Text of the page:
5/30 – Do We Have the Right Books in Our Bibles?

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Have you ever wondered how the Bible was put together? I mean, how do we know that the Book of Ephesians is part of the inspired Word of God and that the Gospel of Thomas is not part of the inspired Word of God?

Here are the six criteria the early Church used to determine which books were truly from God and belong in your Table of Contents:

Criteria for Canonicity

1) Written by recognized prophet or apostle.

These are books or letters written by Paul, Peter, John, Jeremiah, Moses, etc. This covers most of the OT and NT books.


2) Written by someone associated with a recognized prophet or apostle.

This would include The Gospel according to Luke. Luke was not an apostle, but Luke was a companion of Paul, so the Gospel of Luke is backed by Paul’s apostleship.


 3) Truthfulness.

Since God speaks truth, falsehood cannot be from God. So any book or letter found with error or contradictions is a book that is obviously not from God.


 4) Faithfulness to previously accepted canonical writings.

This means if a new letter showed up that contradicted what scripture had previously taught, this letter would be judged as false. So when the so called Gospel of Thomas appeared several hundred years after the writings of the apostles, it was proved false because it taught crazy things that contradicted the rest of scripture. Not to mention it was written hundreds of years after Jesus, claiming new information about Jesus.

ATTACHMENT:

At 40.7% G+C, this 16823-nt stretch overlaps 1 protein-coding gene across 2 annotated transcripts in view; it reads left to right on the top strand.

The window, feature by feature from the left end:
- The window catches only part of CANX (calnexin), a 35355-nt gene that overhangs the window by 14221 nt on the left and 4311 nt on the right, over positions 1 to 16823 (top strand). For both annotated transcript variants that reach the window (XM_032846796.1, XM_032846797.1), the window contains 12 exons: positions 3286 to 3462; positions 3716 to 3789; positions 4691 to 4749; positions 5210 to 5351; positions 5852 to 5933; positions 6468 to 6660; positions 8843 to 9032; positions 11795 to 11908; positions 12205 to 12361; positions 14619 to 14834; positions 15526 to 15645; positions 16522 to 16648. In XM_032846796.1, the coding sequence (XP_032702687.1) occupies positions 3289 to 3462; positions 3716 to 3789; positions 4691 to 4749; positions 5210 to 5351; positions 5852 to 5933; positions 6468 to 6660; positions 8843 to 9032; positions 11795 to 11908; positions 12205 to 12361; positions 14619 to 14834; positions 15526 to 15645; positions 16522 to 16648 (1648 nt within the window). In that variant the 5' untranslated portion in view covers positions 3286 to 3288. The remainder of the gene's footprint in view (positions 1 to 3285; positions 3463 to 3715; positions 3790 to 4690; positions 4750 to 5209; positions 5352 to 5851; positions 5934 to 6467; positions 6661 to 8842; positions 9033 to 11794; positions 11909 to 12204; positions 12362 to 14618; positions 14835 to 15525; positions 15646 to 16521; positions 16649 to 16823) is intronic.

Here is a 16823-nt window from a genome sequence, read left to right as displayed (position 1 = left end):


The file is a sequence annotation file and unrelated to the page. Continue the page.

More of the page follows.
5) Confirmed by Christ, prophets, or apostles.

For instance, we see in Luke 24:44 that Jesus confirms the 39 books of the OT as scripture.


6) Church usage and recognition.

This was actually one of the more weighty reasons for a book being recognized as Scripture. If a letter was being read and circulated among numerous Churches who were using that letter for preaching, discipleship, and church policy, it was very likely God-Breathed Scripture.


Therefore by using these six categories, the early Church was able to decide which books were God-Breathed Scripture, and which books or letters were not.


That means all 66 books in your Bible passed not one or two of these tests, but indeed they passed them all! Looking back, we can see the early Church went to great pains to make sure they got the Bible right.


So the next time you flip to your Table of Contents, know that those titles were once fought over, and God saw to it that they won!


(Six Criteria taken from Dr. Bruce Ware’s Systematic Theology I Class) 


2 thoughts on “5/30 – Do We Have the Right Books in Our Bibles?


  2. Which of these tests do the “books” in the Catholic bible between the OT and NT not pass?

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